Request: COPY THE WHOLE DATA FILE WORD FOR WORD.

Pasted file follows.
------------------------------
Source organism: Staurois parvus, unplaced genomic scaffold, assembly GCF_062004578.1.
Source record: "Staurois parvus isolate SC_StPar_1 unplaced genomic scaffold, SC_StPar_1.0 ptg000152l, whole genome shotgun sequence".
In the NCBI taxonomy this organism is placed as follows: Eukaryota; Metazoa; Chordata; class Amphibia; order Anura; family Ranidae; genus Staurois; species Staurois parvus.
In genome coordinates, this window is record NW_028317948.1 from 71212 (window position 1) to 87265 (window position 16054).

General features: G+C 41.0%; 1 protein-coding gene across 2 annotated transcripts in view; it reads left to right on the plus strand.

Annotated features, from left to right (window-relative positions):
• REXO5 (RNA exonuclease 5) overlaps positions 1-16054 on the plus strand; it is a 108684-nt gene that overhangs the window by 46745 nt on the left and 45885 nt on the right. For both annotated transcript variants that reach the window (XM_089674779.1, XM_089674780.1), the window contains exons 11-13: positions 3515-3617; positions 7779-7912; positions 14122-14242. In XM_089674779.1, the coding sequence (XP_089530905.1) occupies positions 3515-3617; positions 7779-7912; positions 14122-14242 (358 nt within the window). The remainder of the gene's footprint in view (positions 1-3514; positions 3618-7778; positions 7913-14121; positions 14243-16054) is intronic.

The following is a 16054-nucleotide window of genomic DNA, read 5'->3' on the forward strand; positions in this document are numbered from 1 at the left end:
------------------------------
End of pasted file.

Source organism: Staurois parvus, unplaced genomic scaffold, assembly GCF_062004578.1.
Source record: "Staurois parvus isolate SC_StPar_1 unplaced genomic scaffold, SC_StPar_1.0 ptg000152l, whole genome shotgun sequence".
In the NCBI taxonomy this organism is placed as follows: Eukaryota; Metazoa; Chordata; class Amphibia; order Anura; family Ranidae; genus Staurois; species Staurois parvus.
In genome coordinates, this window is record NW_028317948.1 from 71212 (window position 1) to 87265 (window position 16054).

General features: G+C 41.0%; 1 protein-coding gene across 2 annotated transcripts in view; it reads left to right on the plus strand.

Annotated features, from left to right (window-relative positions):
• REXO5 (RNA exonuclease 5) overlaps positions 1-16054 on the plus strand; it is a 108684-nt gene that overhangs the window by 46745 nt on the left and 45885 nt on the right. For both annotated transcript variants that reach the window (XM_089674779.1, XM_089674780.1), the window contains exons 11-13: positions 3515-3617; positions 7779-7912; positions 14122-14242. In XM_089674779.1, the coding sequence (XP_089530905.1) occupies positions 3515-3617; positions 7779-7912; positions 14122-14242 (358 nt within the window). The remainder of the gene's footprint in view (positions 1-3514; positions 3618-7778; positions 7913-14121; positions 14243-16054) is intronic.

The following is a 16054-nucleotide window of genomic DNA, read 5'->3' on the forward strand; positions in this document are numbered from 1 at the left end: